This is why friendships are important for your health

Friendship is one of the most important contributors to a happy life. Read how you can invest in relationships with friends and make them even better.


The science behind the effects of friendships and your wellbeing 

Decades of research have shown that relationships are the key to happiness. Humans are inherently social, and we thrive on connections with others. In fact, spending quality time with people you trust and value not only uplifts your mood but also boosts brain health, reducing the risk of conditions like dementia. It fosters a sense of belonging, safety, and releases oxytocin, the ‘love and trust hormone’, triggering serotonin and dopamine, the feel-good hormones. Whereas prolonged social isolation or loneliness could even reduce life expectancy by an astonishing 15 years!  


So now that we know the value and benefits to having friends, let’s dive into some obvious and not-so-obvious ways to make friends and strengthen the bond between you and others. 


1. Dare to be alone

This sounds like a very strange tip for an article about friendship, but if you’re good at being by yourself, this means that you won’t just form friendships to feel less scared or alone. You won’t settle for less and you’ll only become friends with the people you find truly special. Being able to be alone gives you the strength to be there for your friends when they need you, and that builds a better bond. Furthermore, when you’re alone, you learn what’s most important to you, and it gives you time to recharge.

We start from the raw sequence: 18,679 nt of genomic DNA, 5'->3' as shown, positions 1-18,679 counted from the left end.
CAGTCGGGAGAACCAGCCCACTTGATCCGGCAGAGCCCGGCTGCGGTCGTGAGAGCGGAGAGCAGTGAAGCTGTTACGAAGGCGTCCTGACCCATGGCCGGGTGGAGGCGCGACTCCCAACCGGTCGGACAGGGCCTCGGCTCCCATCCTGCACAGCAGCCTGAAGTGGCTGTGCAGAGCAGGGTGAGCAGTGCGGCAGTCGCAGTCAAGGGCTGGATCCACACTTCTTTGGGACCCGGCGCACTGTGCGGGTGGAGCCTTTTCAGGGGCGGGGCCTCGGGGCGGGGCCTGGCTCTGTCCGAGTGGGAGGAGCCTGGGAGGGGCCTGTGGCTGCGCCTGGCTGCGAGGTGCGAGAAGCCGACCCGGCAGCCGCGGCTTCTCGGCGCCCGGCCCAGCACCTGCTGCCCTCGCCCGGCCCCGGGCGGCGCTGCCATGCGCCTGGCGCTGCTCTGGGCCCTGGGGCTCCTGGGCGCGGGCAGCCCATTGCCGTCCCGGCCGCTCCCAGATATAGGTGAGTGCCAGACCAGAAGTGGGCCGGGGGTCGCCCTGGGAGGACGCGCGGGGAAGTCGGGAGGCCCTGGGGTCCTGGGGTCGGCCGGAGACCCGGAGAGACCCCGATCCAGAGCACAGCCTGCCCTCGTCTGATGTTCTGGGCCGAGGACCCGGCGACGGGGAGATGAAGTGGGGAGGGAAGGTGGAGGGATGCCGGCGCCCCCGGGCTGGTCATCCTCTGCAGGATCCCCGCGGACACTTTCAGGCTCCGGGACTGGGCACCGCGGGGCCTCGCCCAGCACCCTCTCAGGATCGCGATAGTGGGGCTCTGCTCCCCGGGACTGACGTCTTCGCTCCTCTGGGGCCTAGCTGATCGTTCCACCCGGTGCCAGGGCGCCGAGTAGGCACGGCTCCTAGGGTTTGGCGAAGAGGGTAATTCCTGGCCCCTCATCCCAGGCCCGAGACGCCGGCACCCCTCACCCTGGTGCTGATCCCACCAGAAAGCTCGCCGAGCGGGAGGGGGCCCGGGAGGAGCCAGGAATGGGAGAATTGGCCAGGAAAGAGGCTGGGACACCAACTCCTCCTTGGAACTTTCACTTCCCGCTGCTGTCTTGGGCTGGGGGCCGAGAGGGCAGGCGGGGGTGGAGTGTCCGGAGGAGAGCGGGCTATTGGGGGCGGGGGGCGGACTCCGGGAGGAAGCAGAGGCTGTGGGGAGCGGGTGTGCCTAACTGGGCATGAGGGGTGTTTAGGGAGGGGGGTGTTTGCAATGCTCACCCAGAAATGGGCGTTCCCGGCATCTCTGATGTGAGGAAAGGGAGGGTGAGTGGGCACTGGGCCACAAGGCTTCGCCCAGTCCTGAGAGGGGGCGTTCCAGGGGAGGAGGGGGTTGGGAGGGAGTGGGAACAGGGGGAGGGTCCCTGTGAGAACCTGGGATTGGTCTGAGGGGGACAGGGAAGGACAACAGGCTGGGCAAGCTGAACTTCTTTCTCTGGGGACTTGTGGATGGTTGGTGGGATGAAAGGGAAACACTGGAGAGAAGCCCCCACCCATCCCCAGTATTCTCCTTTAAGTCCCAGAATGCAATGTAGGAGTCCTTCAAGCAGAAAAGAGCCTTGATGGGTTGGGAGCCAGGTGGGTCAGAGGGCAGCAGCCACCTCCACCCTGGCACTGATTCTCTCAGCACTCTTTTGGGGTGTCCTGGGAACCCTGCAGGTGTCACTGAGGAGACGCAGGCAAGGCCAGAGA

2. Meet like-minded people

Making friends as an adult can be hard. But one of the best ways is to meet people is to take up a hobby you love and, ideally, something that involves a group. Whether it’s joining a choir, taking up a team sport like football or heading to an art or language class, you’ll have something in common that you can build from. If the group doesn’t already, why not suggest grabbing a quick drink after the next session? You can start by chatting about your shared hobby and then go from there. 


3. I’m shy – how do I make friends? 

Any of the following tips might feel quite intimidating if you’re shy, but stepping out of your comfort zone is half the work! Take it slow by venturing out in public more, starting with low-key venues or small market squares. Smile at strangers and engage in small talk with the florist or a co-worker. These small steps can boost your mood, increase your energy levels, and improve your social skills. If you have hobbies, connect with like-minded individuals, as research suggests it’s easier to bond with them. And finally, stay open minded and curious. 


4. Accept imperfection

You have high standards for yourself and for your friends. But sometimes you need to set the bar a bit lower for yourself, and that also applies to your friends. If you accept somebody’s faults, you’ll probably feel much closer to them than if you’re constantly paying attention to their shortcomings. And if you show vulnerability, this will be appreciated and strengthen the bond between you. 


5. Be present